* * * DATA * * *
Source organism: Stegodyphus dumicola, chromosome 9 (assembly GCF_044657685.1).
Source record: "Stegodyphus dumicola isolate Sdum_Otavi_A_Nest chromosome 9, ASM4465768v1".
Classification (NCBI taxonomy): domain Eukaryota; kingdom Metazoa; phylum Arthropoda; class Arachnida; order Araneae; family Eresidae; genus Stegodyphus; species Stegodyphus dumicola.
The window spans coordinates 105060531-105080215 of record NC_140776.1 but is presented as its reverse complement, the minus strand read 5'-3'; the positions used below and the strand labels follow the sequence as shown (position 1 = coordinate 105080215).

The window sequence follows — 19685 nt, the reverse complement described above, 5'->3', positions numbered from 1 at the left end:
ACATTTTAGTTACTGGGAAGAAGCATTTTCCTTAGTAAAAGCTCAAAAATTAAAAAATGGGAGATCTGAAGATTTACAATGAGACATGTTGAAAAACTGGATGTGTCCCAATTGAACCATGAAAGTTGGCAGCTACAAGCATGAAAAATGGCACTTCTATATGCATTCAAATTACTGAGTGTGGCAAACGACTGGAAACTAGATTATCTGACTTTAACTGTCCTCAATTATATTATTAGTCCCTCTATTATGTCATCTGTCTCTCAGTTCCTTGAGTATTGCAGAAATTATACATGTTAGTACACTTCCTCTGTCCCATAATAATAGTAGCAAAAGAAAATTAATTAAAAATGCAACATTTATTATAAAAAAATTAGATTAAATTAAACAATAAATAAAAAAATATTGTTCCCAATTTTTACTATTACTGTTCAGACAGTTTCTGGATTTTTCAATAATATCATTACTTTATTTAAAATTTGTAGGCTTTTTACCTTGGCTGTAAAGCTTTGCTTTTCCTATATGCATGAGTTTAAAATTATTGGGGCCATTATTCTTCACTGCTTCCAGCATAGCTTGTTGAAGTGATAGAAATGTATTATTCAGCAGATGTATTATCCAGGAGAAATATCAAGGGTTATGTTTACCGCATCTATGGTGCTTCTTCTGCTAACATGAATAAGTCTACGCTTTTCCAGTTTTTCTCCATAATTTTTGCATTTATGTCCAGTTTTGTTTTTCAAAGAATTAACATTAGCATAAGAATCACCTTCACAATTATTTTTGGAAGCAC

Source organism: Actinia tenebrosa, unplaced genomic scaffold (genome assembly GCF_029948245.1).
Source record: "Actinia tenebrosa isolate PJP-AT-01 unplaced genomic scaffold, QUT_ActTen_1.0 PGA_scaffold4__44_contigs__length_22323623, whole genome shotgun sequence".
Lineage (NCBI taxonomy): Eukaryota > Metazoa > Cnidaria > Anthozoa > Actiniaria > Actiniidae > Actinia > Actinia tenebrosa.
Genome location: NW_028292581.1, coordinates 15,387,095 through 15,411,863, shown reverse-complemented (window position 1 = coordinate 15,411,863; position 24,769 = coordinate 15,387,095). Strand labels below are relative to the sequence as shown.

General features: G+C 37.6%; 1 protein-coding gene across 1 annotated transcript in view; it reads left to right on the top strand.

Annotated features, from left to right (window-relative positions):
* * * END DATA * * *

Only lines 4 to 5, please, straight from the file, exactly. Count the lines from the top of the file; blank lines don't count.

The window spans coordinates 105060531-105080215 of record NC_140776.1 but is presented as its reverse complement, the minus strand read 5'-3'; the positions used below and the strand labels follow the sequence as shown (position 1 = coordinate 105080215).

The window sequence follows — 19685 nt, the reverse complement described above, 5'->3', positions numbered from 1 at the left end: